Networks of protected areas are widely accepted as an appropriate strategy for biodiversity conservation, particularly in intensively used landscapes. In such regions, (semi)natural habitat mainly occurs in small, spatially scattered areas, embedded in land used for food and fiber production, housing, infrastructure and working facilities. Conserving biodiversity successfully in such fragmented landscapes requires sufficient levels of spatial cohesion, allowing species to utilize the individual areas as a large network. Current conservation networks are conceptualized as static structures, with the individual sites (areas) protected by law. Recent arguments in literature suggest that a certain degree of spatial dynamics might be beneficial for several reasons. With spatial dynamics we mean that parts of the network are being used for other land use functions, while elsewhere the network is strengthened via habitat restoration. Such a flexible approach allows improving the ecological effectiveness of networks in a wider landscape context, as well as improving robustness to climate change. Furthermore, it enables the incorporation of conservation networks and habitat provisioning into sustainable spatial development. However, it is largely unknown at with rate the spatial change of the networks is compatible with retaining biodiversity goals. Another unanswered question is how this change can be governed in a way that is more compatible with sustainable development than the current strict regulations. For a case study in the west of the Netherlands (Green Heart) we simulated loss and gain of wet grassland habitat sites using the policy instrument of tradable permits. We explored how such instruments should be governed to generate robust and resilient ecosystem networks.We compared various combinations of market incentives and spatial planning rules with respect to their ability to realize cost-effective patterns of ecosystem sites in the case study area. The patterns of habitat turnover produced by different governance settings were assessed for ecological effectiveness using population-dynamic models for a few species with different ecological strategies. The results suggest that with a strong bonus for maintenance and enhancement of spatial network cohesion, market based policy instruments could improve the ecological effectiveness and the adaptive capacity of ecosystem networks.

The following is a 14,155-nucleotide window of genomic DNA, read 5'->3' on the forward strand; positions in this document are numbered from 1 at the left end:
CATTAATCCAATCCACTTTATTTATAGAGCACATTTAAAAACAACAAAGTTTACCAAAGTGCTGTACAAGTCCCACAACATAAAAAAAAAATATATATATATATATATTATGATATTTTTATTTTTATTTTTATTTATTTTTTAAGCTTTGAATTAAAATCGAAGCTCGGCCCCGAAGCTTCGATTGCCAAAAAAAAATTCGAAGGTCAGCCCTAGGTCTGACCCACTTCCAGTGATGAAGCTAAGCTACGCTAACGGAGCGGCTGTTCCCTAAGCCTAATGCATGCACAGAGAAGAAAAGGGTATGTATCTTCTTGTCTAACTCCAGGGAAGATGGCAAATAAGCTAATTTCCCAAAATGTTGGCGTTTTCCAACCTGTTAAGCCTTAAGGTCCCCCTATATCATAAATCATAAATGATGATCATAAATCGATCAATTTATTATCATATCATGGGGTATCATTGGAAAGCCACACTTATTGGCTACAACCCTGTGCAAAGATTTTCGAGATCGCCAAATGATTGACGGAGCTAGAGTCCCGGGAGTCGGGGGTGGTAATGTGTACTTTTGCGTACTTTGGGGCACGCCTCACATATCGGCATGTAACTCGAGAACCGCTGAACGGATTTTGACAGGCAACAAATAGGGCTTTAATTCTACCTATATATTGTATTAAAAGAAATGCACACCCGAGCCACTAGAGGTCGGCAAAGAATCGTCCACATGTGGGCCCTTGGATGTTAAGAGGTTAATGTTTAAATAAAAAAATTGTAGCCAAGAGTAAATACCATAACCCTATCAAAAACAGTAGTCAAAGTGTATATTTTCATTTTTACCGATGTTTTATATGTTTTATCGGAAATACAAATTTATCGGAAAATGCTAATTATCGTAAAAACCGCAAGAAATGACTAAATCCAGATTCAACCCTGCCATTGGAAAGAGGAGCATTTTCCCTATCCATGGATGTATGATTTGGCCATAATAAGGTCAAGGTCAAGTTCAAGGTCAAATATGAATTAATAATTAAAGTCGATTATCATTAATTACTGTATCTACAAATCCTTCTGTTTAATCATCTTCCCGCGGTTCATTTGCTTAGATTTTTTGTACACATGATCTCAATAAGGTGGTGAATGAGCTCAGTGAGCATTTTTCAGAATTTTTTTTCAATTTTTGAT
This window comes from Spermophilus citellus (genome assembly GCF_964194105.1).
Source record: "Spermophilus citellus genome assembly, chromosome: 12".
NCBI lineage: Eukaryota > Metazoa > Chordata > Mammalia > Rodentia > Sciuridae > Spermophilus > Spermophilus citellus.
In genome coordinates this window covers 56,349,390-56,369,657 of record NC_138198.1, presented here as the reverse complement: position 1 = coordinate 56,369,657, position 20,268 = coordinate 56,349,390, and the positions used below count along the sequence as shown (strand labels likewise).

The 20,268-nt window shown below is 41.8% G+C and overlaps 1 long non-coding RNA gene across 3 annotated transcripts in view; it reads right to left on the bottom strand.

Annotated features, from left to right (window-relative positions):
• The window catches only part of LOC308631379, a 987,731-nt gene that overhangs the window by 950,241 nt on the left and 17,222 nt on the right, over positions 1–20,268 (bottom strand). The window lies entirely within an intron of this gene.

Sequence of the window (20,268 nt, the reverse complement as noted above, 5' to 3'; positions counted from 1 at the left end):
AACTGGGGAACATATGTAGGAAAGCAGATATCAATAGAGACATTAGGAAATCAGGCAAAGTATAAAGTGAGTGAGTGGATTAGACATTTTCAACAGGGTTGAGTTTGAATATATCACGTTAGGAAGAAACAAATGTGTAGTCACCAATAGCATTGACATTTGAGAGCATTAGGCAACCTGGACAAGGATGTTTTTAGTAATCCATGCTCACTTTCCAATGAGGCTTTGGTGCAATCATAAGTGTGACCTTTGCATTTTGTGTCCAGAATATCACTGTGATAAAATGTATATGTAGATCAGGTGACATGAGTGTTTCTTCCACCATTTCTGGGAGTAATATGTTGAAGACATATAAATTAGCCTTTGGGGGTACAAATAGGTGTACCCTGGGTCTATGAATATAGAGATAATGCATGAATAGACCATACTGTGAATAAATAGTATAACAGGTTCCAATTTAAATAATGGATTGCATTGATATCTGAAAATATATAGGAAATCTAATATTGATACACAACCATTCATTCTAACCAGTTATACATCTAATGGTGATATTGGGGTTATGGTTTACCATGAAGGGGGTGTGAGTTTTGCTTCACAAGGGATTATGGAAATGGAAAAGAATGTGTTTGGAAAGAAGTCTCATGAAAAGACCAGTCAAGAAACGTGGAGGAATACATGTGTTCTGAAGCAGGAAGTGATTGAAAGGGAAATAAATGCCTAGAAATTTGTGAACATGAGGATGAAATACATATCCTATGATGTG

|Title of host publication||Proceedings of the Scaling and Governance Conference 2010 "Towards a New Knowledge for Scale Sensitive Governance of Complex Systems", Wageningen, the Netherlands, November 11-12, 2010|
|Place of Publication||Wageningen|
|Publication status||Published - 2010|
|Event||Scaling and Governance Conference 2010 - Wageningen, Netherlands|
Duration: 10 Nov 2010 → 12 Nov 2010
|Conference||Scaling and Governance Conference 2010|
|Period||10/11/10 → 12/11/10|